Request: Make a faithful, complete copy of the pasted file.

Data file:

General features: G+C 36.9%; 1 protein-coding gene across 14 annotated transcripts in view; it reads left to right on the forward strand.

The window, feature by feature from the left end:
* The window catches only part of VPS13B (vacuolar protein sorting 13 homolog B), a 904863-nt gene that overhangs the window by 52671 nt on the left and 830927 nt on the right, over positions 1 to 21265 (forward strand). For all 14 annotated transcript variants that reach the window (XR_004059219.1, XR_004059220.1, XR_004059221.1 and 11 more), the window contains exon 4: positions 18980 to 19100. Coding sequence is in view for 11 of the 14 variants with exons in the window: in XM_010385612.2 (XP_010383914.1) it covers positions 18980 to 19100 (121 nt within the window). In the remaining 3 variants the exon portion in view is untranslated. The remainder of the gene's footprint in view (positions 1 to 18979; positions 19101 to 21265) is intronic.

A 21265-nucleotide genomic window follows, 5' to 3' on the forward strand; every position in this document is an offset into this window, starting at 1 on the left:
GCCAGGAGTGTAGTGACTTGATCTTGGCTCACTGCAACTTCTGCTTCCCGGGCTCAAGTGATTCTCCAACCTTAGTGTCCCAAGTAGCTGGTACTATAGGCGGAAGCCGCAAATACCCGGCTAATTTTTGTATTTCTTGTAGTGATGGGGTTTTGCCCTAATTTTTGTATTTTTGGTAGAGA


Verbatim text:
General features: G+C 36.9%; 1 protein-coding gene across 14 annotated transcripts in view; it reads left to right on the forward strand.

The window, feature by feature from the left end:
* The window catches only part of VPS13B (vacuolar protein sorting 13 homolog B), a 904863-nt gene that overhangs the window by 52671 nt on the left and 830927 nt on the right, over positions 1 to 21265 (forward strand). For all 14 annotated transcript variants that reach the window (XR_004059219.1, XR_004059220.1, XR_004059221.1 and 11 more), the window contains exon 4: positions 18980 to 19100. Coding sequence is in view for 11 of the 14 variants with exons in the window: in XM_010385612.2 (XP_010383914.1) it covers positions 18980 to 19100 (121 nt within the window). In the remaining 3 variants the exon portion in view is untranslated. The remainder of the gene's footprint in view (positions 1 to 18979; positions 19101 to 21265) is intronic.

A 21265-nucleotide genomic window follows, 5' to 3' on the forward strand; every position in this document is an offset into this window, starting at 1 on the left:
GCCAGGAGTGTAGTGACTTGATCTTGGCTCACTGCAACTTCTGCTTCCCGGGCTCAAGTGATTCTCCAACCTTAGTGTCCCAAGTAGCTGGTACTATAGGCGGAAGCCGCAAATACCCGGCTAATTTTTGTATTTCTTGTAGTGATGGGGTTTTGCCCTAATTTTTGTATTTTTGGTAGAGA